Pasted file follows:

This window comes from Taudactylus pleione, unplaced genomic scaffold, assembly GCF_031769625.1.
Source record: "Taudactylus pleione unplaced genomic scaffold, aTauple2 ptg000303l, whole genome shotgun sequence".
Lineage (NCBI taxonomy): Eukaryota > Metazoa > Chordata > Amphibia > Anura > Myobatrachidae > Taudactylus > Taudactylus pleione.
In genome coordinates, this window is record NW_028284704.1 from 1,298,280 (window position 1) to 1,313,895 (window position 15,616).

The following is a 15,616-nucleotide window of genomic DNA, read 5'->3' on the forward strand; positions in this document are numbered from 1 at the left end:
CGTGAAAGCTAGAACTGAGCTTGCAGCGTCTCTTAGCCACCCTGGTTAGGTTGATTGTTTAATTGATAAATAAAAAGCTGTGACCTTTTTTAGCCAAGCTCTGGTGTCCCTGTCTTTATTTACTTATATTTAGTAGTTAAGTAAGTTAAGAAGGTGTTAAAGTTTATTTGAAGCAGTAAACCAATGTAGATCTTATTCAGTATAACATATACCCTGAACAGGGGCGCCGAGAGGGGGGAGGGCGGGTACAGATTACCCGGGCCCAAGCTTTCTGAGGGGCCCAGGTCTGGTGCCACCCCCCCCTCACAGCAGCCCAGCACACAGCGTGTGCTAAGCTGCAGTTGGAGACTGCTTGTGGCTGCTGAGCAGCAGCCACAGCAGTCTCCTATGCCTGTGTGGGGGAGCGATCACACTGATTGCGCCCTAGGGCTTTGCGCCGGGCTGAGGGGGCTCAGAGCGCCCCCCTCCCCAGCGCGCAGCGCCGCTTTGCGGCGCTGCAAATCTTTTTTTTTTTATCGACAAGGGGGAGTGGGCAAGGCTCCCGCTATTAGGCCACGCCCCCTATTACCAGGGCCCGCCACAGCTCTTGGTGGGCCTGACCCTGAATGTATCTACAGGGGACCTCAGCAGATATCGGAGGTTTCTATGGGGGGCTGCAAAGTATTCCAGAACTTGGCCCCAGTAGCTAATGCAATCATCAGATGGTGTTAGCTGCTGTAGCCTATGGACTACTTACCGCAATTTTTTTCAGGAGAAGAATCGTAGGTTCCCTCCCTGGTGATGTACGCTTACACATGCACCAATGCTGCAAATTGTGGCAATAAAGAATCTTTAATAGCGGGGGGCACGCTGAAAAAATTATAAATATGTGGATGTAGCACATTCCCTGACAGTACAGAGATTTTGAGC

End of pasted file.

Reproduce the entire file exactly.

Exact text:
This window comes from Taudactylus pleione, unplaced genomic scaffold, assembly GCF_031769625.1.
Source record: "Taudactylus pleione unplaced genomic scaffold, aTauple2 ptg000303l, whole genome shotgun sequence".
Lineage (NCBI taxonomy): Eukaryota > Metazoa > Chordata > Amphibia > Anura > Myobatrachidae > Taudactylus > Taudactylus pleione.
In genome coordinates, this window is record NW_028284704.1 from 1,298,280 (window position 1) to 1,313,895 (window position 15,616).

The following is a 15,616-nucleotide window of genomic DNA, read 5'->3' on the forward strand; positions in this document are numbered from 1 at the left end:
CGTGAAAGCTAGAACTGAGCTTGCAGCGTCTCTTAGCCACCCTGGTTAGGTTGATTGTTTAATTGATAAATAAAAAGCTGTGACCTTTTTTAGCCAAGCTCTGGTGTCCCTGTCTTTATTTACTTATATTTAGTAGTTAAGTAAGTTAAGAAGGTGTTAAAGTTTATTTGAAGCAGTAAACCAATGTAGATCTTATTCAGTATAACATATACCCTGAACAGGGGCGCCGAGAGGGGGGAGGGCGGGTACAGATTACCCGGGCCCAAGCTTTCTGAGGGGCCCAGGTCTGGTGCCACCCCCCCCTCACAGCAGCCCAGCACACAGCGTGTGCTAAGCTGCAGTTGGAGACTGCTTGTGGCTGCTGAGCAGCAGCCACAGCAGTCTCCTATGCCTGTGTGGGGGAGCGATCACACTGATTGCGCCCTAGGGCTTTGCGCCGGGCTGAGGGGGCTCAGAGCGCCCCCCTCCCCAGCGCGCAGCGCCGCTTTGCGGCGCTGCAAATCTTTTTTTTTTTATCGACAAGGGGGAGTGGGCAAGGCTCCCGCTATTAGGCCACGCCCCCTATTACCAGGGCCCGCCACAGCTCTTGGTGGGCCTGACCCTGAATGTATCTACAGGGGACCTCAGCAGATATCGGAGGTTTCTATGGGGGGCTGCAAAGTATTCCAGAACTTGGCCCCAGTAGCTAATGCAATCATCAGATGGTGTTAGCTGCTGTAGCCTATGGACTACTTACCGCAATTTTTTTCAGGAGAAGAATCGTAGGTTCCCTCCCTGGTGATGTACGCTTACACATGCACCAATGCTGCAAATTGTGGCAATAAAGAATCTTTAATAGCGGGGGGCACGCTGAAAAAATTATAAATATGTGGATGTAGCACATTCCCTGACAGTACAGAGATTTTGAGC